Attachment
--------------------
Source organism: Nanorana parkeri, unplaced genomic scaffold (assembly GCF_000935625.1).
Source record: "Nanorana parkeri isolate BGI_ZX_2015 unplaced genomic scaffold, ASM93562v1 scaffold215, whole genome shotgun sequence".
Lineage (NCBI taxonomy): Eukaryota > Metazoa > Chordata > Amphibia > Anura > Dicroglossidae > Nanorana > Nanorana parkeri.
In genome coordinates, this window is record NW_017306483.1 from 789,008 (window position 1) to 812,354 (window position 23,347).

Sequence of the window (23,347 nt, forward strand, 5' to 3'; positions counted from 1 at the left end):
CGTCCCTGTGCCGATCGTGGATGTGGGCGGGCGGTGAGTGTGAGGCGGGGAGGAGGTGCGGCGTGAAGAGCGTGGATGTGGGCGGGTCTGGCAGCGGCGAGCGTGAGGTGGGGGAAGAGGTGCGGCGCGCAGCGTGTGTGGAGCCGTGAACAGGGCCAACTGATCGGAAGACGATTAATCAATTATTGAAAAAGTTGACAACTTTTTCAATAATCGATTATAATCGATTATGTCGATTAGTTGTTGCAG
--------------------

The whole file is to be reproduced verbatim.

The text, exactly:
Source organism: Nanorana parkeri, unplaced genomic scaffold (assembly GCF_000935625.1).
Source record: "Nanorana parkeri isolate BGI_ZX_2015 unplaced genomic scaffold, ASM93562v1 scaffold215, whole genome shotgun sequence".
Lineage (NCBI taxonomy): Eukaryota > Metazoa > Chordata > Amphibia > Anura > Dicroglossidae > Nanorana > Nanorana parkeri.
In genome coordinates, this window is record NW_017306483.1 from 789,008 (window position 1) to 812,354 (window position 23,347).

Sequence of the window (23,347 nt, forward strand, 5' to 3'; positions counted from 1 at the left end):
CGTCCCTGTGCCGATCGTGGATGTGGGCGGGCGGTGAGTGTGAGGCGGGGAGGAGGTGCGGCGTGAAGAGCGTGGATGTGGGCGGGTCTGGCAGCGGCGAGCGTGAGGTGGGGGAAGAGGTGCGGCGCGCAGCGTGTGTGGAGCCGTGAACAGGGCCAACTGATCGGAAGACGATTAATCAATTATTGAAAAAGTTGACAACTTTTTCAATAATCGATTATAATCGATTATGTCGATTAGTTGTTGCAG